[ python-Bugs-1436428 ] urllib has trouble with Windows filenames

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Wed May 3 07:35:54 CEST 2006

Bugs item #1436428, was opened at 2006-02-22 06:03
Message generated for change (Settings changed) made by gbrandl
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Category: Python Library
Group: Python 2.4
>Status: Closed
>Resolution: Wont Fix
Priority: 5
Submitted By: Donovan Eastman (dpeastman)
Assigned to: Nobody/Anonymous (nobody)
Summary: urllib has trouble with Windows filenames

Initial Comment:
When you pass urllib the name of a local file including
a Windows drive letter (e.g. 'C:\dir\My File.txt')
URLopener.open() incorrectly interprets the drive
letter as the scheme of a URL.  Of course, given that
there is no scheme 'C', this fails.

I have solved this in my own code by putting the
following test before calling urllib.urlopen():

if url[1] == ':' and url[0].isalpha():
    url = 'file:' + url

Although this works fine in my particular case, it
seems like urllib should just simply "do the right
thing" without having to worry about it.  Therefore I
propose that urllib should automatically assume that
any URL that begins with a single alpha followed by a
colon is a local file.

The only potential downside would be that it would
preclude the use of single letter scheme names.  I did
a little research on this.  RFC 3986 suggests, but does
not explicitly state that scheme names must be more
than one character.
.  That said, there are no currently recognized single
letter scheme names
(http://www.iana.org/assignments/uri-schemes.html) and
it seems very unlikely that there every would be.

I would gladly write the code for this myself -- but I
suspect that it would take someone longer to review and
integrate my changes than it would to just write the code.



>Comment By: Georg Brandl (gbrandl)
Date: 2006-05-03 05:35

Logged In: YES 

I agree with zseil.


Comment By: Žiga Seilnacht (zseil)
Date: 2006-04-13 00:12

Logged In: YES 

There are already two platform specific functions
in urllib module just for this purpose: pathname2url
and url2pathname. See
I agree that this should be closed as invalid.


Comment By: Andrew Clover (bobince)
Date: 2006-03-20 17:41

Logged In: YES 

Filepaths aren't URIs and attempting to hide the difference
in the backend is doomed to fail (as it did for SAX).

Throw filenames with colons in, network paths, Mac paths and
RISC OS paths into the mix, and you've got a situation where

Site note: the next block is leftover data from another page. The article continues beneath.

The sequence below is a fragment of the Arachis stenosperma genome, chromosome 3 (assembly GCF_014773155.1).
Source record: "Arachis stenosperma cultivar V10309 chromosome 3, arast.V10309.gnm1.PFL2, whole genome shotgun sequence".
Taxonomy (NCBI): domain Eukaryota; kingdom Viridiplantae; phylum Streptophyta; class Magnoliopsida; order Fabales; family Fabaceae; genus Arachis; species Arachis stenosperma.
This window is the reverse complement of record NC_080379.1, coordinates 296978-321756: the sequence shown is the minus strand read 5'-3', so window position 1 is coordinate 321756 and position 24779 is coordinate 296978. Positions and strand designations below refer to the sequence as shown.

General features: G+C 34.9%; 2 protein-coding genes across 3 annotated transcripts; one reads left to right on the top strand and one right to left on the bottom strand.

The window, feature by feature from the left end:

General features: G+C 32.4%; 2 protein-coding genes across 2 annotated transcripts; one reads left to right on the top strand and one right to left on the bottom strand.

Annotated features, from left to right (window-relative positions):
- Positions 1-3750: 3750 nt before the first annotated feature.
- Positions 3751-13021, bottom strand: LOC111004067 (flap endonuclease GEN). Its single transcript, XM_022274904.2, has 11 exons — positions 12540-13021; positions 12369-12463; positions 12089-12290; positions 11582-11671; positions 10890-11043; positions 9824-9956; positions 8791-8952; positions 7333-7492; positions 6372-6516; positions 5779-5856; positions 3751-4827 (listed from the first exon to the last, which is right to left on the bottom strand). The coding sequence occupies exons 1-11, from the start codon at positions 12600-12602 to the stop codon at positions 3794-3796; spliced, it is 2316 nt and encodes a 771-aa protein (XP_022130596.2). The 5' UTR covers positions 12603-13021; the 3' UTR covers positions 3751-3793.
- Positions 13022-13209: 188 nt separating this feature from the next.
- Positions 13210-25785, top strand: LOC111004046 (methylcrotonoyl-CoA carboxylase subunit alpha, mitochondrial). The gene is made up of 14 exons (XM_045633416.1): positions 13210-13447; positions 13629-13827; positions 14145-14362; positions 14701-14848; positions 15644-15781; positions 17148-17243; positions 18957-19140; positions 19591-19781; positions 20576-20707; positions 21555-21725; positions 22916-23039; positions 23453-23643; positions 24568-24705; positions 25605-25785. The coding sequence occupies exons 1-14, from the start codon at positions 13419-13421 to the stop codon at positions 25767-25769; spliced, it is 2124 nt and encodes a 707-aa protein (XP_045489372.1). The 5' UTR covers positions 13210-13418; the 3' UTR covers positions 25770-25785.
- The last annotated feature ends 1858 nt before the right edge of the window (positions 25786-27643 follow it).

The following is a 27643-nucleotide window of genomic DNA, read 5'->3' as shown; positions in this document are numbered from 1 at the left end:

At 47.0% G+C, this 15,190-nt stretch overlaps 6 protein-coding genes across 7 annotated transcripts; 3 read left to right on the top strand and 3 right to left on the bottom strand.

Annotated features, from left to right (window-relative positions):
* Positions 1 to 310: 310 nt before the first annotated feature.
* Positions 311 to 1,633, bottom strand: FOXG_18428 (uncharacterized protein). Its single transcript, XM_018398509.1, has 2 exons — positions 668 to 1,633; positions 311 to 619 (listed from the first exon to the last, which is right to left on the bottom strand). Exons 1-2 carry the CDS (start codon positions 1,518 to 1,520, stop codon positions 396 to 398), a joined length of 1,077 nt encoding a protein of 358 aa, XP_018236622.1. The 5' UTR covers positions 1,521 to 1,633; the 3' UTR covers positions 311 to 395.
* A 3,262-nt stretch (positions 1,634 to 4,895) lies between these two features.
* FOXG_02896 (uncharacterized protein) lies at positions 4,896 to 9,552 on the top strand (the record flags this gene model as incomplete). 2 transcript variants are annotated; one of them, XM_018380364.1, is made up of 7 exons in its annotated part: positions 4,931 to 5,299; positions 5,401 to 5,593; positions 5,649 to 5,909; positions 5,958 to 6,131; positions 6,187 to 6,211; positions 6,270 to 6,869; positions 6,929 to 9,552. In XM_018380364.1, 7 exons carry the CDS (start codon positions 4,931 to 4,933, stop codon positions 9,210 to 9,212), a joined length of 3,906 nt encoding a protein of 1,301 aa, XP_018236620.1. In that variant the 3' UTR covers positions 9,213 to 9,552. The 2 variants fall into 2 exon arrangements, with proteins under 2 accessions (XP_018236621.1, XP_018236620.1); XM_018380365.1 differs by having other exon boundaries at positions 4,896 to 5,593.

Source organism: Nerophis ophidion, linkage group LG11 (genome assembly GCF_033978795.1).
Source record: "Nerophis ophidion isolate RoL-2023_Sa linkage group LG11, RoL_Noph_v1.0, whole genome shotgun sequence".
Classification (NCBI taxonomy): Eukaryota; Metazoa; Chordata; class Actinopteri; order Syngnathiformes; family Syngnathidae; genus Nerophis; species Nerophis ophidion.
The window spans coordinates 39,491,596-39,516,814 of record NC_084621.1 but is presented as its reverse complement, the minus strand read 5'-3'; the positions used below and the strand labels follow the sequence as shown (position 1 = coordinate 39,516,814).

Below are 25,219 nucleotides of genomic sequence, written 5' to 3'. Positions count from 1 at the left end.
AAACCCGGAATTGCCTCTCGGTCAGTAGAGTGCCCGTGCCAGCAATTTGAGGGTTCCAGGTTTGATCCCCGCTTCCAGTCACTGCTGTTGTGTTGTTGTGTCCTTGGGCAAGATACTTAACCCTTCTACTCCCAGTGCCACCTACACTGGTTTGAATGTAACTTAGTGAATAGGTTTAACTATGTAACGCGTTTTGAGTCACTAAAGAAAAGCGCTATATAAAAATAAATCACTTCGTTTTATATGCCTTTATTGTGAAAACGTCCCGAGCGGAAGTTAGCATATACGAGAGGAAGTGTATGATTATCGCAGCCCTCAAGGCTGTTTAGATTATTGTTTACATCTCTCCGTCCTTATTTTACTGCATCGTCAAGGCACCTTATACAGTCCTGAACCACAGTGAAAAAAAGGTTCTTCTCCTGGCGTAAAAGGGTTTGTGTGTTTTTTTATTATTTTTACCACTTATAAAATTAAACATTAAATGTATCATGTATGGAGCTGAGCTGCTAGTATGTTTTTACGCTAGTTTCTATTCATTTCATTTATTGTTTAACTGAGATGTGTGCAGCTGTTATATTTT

it is all but impossible to handle correctly.

In any case, the docs *don't* say you can pass in a filepath:

  If the URL does not have a scheme identifier, or if
  it has file: as its scheme identifier, this opens a
  local file

This means the string you pass in is unequivocally a URL
*not* a pathname... just that you can leave the scheme
prefix off for file: URLs. Effectively this is a relative URL.

r'C:\spam' is *not* a valid way to refer to a local file
using a relative URL. Pass it through pathname2url and
you'll get '///C|/spam', which is okay; 'C|/spam' and
'/C|span' will also work.

Even on Unix, a filepath won't always work when passed to
urlopen. Filenames can have percent signs in, which have to
be encoded in URLs, for example. Always use pathname2url or
you're going to trip up.

(Suggest setting status INVALID, possible clarification to
docs to warn against passing a filepath to urlopen?)


Comment By: Donovan Eastman (dpeastman)
Date: 2006-03-14 02:32

Logged In: YES 

OK - Here's my suggested fix:
This can be fixed with a single if statement (and a comment
to explain it to confused unix programmers).

In splittype(), right after the line that reads: 
scheme = match.group(1)
add the following:
#ignore single char schemes to avoid confusion with win32
drive letters
if len(scheme) > 1:

...and indent the next line.

Alternatively, the if statement could read:
if len(scheme) > 1 or sys.platform != 'win32':
...which would allow single letter scheme names on
non-Windows systems.  I would argue that it is better to be
consistent and have it work the same way on all OS's.


Comment By: Donovan Eastman (dpeastman)
Date: 2006-03-14 01:56

Logged In: YES 

Reasons why urllib should open local files:
1) This allows you to write code that handles local files
and Internet files equally well -- without having to do any
special magic of your own.
2) The docs all say that it should.

I believe this would work just fine under Unix. In
URLopener.open() it looks for the protocol prefix and if it
can't find one, it assumes that it is a local file.

The problem on Windows is that you have these pesky drive
letters.  The form 'C:\location' ends up looking a lot like
the form 'http://location'.  Therefore it looks for a
protocol called 'c' -- which obviously isn't going to work.


Comment By: Koen van de Sande (shadowmorpher)
Date: 2006-03-13 19:19

Logged In: YES 

Why should the URL lib module support opening of local 
files? It already does so through the file: protocol prefix, 
and do not see why it should support automatic detection of 
Windows filenames. AFAIK it does not do automatic detection 
of Unix filenames (one could recognize it from /home/
something), so why would Windows work differently?

I'm not an expert or anything, so I might be wrong.


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